Not sure about the answer to your question, but did you hear the one about the Hindu electrician who sat around chanting "ohm, ohm"?.....
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Sonics-wise, it wouldn't be too good (except if yer stackin Marshalls) !!
My guess on the amp-watt thing they would be split in half.
There was a post the other day about stacking Dahlquist DQ-10's, didn't look too promising though.
It was done with some Vandy 1-C's at a dealer with pretty good sucess, so go figure.
I'm duckin out......... here come da hammers and daggers !!
A Google of wiring+speakers+series+parallel+effect produces 43,500 hits.
Here's a sample from:
By the way, when you hook things up in parallel, the power thru the speakers is shared equally. This says that you can't casually put unlike speakers in parallel. For example, a 15 inch woofer and 6 inch midrange speaker should not be wired in parallel - the 6 inch midrange is apt to be destroyed once you crank the volume up. What does work is taking like speakers (ones that are rated for the same power handling capacity) and wiring them in parallel. We won't get into crossover networks (which is one way of powering different function speakers within the same cabinet) at this time.
When you wire in series, the load is split across the speakers based on resistance, but because the total resistance is higher, the actual power that each speaker absorbs is less. If you were to wire 2 40watt speakers in series, you end up with a power handling capability of 80 watts. Typically all of the speakers in a cabinet are the same resistance (8 ohms, for example), however you can mix them. Keep in mind that those with lower resistance will absorb more power - they must be able to handle it or else you can burn out a voice coil.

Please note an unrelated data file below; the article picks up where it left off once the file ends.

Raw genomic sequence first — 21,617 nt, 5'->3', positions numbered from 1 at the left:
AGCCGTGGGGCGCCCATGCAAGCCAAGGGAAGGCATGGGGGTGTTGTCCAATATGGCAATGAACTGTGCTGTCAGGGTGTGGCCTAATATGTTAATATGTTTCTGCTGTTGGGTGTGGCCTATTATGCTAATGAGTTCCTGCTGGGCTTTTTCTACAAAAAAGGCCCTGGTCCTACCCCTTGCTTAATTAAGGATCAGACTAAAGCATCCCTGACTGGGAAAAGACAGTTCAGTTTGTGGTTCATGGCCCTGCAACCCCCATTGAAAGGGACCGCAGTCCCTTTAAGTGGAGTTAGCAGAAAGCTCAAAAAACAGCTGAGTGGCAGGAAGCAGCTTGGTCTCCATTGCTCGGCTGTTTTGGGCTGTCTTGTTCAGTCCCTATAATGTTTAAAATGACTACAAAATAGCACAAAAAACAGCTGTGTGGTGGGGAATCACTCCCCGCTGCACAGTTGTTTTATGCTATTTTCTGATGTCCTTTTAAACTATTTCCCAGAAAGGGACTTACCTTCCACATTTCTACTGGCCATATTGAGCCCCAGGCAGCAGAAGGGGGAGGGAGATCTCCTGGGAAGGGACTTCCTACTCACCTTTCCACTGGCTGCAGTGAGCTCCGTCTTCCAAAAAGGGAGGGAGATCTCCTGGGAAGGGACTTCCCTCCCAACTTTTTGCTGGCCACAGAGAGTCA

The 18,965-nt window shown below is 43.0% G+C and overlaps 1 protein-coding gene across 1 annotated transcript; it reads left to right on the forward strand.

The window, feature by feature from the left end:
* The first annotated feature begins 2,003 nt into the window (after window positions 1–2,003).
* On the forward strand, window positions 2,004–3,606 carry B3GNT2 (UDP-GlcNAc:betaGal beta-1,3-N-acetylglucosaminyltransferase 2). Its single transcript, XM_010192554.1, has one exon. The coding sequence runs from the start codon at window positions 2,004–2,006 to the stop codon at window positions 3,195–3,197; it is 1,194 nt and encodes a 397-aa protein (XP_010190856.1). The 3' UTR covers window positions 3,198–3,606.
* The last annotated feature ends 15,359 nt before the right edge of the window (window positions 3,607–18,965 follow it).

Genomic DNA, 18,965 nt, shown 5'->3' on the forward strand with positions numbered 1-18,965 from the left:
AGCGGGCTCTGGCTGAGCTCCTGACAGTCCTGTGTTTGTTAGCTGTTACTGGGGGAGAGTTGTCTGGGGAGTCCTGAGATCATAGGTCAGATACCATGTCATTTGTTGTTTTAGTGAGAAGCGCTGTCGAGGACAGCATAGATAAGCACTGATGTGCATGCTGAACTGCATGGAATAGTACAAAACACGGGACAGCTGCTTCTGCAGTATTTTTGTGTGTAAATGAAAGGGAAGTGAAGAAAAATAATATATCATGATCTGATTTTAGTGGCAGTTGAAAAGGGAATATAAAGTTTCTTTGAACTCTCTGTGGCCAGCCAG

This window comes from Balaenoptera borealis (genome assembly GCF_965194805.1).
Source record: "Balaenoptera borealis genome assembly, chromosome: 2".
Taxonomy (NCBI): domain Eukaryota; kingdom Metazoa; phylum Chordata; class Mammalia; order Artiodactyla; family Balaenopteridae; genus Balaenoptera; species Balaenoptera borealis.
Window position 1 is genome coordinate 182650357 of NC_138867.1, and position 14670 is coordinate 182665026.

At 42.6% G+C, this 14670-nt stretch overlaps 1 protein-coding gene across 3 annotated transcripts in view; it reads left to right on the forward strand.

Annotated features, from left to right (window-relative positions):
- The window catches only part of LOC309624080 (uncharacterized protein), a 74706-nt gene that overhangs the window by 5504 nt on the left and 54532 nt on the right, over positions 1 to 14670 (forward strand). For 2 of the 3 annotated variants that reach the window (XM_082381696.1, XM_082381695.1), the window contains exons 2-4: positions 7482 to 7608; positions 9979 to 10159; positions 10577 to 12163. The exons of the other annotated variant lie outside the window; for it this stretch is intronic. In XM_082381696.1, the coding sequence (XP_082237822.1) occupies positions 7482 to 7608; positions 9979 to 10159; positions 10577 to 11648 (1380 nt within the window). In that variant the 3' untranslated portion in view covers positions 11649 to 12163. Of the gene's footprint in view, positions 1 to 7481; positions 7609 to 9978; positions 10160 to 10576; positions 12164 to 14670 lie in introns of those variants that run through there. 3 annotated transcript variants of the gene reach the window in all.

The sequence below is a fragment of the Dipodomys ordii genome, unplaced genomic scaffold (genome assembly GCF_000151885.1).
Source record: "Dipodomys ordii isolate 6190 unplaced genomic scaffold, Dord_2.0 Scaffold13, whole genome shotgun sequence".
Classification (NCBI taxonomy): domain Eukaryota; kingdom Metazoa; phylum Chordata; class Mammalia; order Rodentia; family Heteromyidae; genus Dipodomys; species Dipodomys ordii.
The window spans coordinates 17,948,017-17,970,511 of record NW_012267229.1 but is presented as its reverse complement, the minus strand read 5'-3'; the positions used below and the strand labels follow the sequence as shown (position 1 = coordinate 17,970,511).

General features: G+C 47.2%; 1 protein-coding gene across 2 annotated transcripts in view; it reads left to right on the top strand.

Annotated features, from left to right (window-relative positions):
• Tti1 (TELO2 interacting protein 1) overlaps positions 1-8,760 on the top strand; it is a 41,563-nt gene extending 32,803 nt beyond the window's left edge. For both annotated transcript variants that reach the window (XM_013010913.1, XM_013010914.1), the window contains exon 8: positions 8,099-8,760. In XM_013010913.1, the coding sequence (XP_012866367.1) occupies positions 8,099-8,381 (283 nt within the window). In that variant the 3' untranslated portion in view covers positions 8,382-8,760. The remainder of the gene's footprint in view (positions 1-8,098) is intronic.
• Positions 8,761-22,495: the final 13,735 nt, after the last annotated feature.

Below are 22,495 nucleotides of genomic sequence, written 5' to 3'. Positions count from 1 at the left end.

Only 43,499 to go!
Well, i wouldnt have to worry about crossovers at least.
I was curious if this could be done with those new Magnepan on-wall ESL speakers. at 4 ohms each, they have no crossovers, no "drivers" per se, and have equal ratings.
a good 8ohm 7 foot column of electrostatic bliss.
yeah i know. im weird.
Im just really wondering if this could be done
In a parallel circuit, voltage stays the same across both loads but current drops. You are right that two 10 ohm loads in parallel presents itself as a 5 ohm load. Each speaker would have half the current flowing through it (i.e., the total current load is what goes through the first speaker plus the second).
Putting two dissimilar speakers together could sound funky and mess up the soundstage plus you could definately get peaks in frequency response since the cross-overs are not matched. Who knows -- maybe those peaks will compensate perfectly for the room acoustics. Chances are, it won't sound too good. But there is a very slim chance that it will. As long as the combined impedence isn't too low (i.e., don't put two 4 ohm loads in parallel), you could always give it a shot and see what happens.
The question of mixing speakers in parallel comes up so often and the formula is so simple that everyone should memorize it or jot it down:
R1 X R2 "R" is the speaker impedence in ohms. If the
------- Speakers were 8 ohm and 6 ohm it would be 8 X 6
R1 + R2 = 48 divided by 8 + 6 = 14 for an answer of
Write it down. Really. You'll need it sometime in the future.